Tuesday, January 9, 2017
Psalm 126:1-6 When the LORD restored the fortunes of Zion, we were like those who dream. 2 Then our mouth was filled with laughter, and our tongue with shouts of joy; then they said among the nations, “The LORD has done great things for them.” 3 The LORD has done great things for us; we are glad. 4 Restore our fortunes, O LORD, like streams in the Negeb! 5 Those who sow in tears shall reap with shouts of joy! 6 He who goes out weeping, bearing the seed for sowing, shall come home with shouts of joy, bringing his sheaves with him.
It’s human nature, I guess. We have a seemingly irresistible drive to be preoccupied with problems. We are captivated by our circumstances. We fixate on our failures. We illuminate our issues. We tarry in our tears. We wallow in our weeping. We remember the hurts far longer than the happiness. Yet God has promised that in every jam He will give joy, and in every pain, He will provide peace.
I found this poetic prayer that makes the point of today’s Psalm.
Lord of the compost heap
you take garbage
and turn it into soil
for seeds to root
with wildest increase
flowers to bloom
with brilliant beauty.
Take all the garbage
of my life
Lord of the compost heap
turn it into soil
and then plant seeds
to bring forth
fruit and beauty
I don’t know how to express the overwhelming sense of excitement I experience as I read this 126th Psalm. It applies to so many areas of my life and my ministry. I know it must apply to your life as well. It helps me to realize how guilty I am of focusing on the problems and the stresses of life rather than the joy of the Lord. The promises of this Psalm are magnificent and fill my heart with songs of hope. They renew my strength. They fill me with joy. The Lord has done great things for us! He is about to do more!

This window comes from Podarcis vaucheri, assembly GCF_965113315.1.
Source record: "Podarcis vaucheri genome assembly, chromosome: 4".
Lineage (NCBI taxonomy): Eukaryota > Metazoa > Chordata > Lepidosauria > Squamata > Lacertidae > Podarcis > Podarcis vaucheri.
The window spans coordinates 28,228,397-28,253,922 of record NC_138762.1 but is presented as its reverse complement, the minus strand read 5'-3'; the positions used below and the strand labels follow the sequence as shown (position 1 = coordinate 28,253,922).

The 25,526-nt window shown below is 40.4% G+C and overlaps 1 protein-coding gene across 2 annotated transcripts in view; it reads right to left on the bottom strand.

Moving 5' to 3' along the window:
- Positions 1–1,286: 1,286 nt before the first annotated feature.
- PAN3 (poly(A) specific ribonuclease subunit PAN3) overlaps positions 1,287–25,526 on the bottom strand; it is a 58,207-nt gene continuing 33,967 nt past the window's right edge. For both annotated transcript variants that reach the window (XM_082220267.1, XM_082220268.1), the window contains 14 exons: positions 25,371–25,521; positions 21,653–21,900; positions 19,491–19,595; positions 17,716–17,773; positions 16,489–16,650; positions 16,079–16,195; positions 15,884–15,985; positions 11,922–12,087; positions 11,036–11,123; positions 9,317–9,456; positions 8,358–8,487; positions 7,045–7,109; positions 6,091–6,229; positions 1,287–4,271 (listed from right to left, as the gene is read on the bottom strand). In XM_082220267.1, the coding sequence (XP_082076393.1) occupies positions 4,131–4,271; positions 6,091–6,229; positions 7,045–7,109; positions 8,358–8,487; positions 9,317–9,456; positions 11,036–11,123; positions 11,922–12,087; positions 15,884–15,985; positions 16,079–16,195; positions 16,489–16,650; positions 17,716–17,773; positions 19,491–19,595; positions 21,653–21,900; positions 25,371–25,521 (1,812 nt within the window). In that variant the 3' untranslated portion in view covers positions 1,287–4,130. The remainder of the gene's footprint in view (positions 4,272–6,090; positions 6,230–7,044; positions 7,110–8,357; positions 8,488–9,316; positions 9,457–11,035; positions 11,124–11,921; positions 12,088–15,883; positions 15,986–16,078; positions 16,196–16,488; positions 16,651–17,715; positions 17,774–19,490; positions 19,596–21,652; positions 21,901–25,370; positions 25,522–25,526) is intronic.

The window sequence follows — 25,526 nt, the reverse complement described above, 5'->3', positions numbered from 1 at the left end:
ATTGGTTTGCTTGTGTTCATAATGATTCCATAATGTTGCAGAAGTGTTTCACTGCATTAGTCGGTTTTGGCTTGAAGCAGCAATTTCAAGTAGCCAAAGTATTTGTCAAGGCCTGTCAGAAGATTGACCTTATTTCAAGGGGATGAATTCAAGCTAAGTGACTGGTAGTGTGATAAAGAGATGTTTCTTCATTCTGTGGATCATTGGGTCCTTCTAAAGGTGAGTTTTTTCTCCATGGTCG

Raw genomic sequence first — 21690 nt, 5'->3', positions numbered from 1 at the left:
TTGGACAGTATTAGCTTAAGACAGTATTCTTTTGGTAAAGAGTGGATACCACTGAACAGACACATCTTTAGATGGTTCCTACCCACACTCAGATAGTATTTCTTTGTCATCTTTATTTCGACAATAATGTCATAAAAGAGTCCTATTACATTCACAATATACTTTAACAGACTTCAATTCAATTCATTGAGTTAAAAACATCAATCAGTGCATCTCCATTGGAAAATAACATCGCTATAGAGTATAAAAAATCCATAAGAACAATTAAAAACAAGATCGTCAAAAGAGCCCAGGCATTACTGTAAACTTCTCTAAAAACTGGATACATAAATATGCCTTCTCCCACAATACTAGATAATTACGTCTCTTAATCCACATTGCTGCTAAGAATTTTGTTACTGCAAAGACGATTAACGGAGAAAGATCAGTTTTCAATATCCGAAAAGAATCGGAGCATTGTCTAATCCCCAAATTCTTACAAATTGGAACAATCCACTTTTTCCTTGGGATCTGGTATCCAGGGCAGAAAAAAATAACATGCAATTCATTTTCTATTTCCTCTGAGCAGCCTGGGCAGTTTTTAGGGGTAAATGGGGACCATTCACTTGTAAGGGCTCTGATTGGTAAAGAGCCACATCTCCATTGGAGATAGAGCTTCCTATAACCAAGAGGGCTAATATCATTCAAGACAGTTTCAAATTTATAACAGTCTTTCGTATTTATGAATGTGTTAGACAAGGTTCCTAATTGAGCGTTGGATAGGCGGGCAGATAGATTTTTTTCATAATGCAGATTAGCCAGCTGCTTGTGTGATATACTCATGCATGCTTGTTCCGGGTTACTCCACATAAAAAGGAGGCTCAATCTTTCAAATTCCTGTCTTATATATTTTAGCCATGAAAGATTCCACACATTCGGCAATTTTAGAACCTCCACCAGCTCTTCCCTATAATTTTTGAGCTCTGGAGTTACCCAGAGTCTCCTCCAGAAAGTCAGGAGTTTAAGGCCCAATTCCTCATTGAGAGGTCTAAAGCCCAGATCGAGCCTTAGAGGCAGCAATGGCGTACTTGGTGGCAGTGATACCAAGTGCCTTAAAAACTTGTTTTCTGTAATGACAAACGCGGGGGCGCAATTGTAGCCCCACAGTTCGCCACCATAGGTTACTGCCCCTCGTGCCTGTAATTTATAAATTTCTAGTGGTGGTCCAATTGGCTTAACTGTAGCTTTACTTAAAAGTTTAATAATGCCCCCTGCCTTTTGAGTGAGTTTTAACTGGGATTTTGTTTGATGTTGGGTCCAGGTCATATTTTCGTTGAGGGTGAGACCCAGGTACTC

Carole Mayhall, writing in Today’s Christian Woman magazine, brings home the point.
I squirmed a bit as I forced myself to listen to my friend cataloging her problems. After three hours, I interrupted her gently to ask, “If you were to draw a circle to represent your life, what would be in the center?
She thought a moment, then said, “My problems.” My friend spoke the truth.
A week later, I sat across the hospital bed on which lay my younger sister, Joye, who had just been diagnosed with acute leukemia. Gray and perspiring, with a swath of bandages encasing her throat from a biopsy, Joye talked to a student nurse who was interviewing terminally ill people to see if there was any way she could help them.
“Oh, Jan, I’m a bit fearful of the pain and process of dying—but I’m not afraid of death! It’ll just be a change of residence for me,” I heard my sister, her face radiant from within, say to this student nurse. And for forty-five minutes, Joye explained the good news of Jesus Christ to Jan.
Afterward, I thought, both my friend and sister have serious problems. Yet one’s walking in despair, and the other in joy. What makes the difference?
Then I realized what it was. My friend’s heart was occupied with her problems; my sister’s heart was occupied with the Living God.
It’s our choice – be preoccupied with our problems, or present them to God who will turn jams into joy.
I choose joy!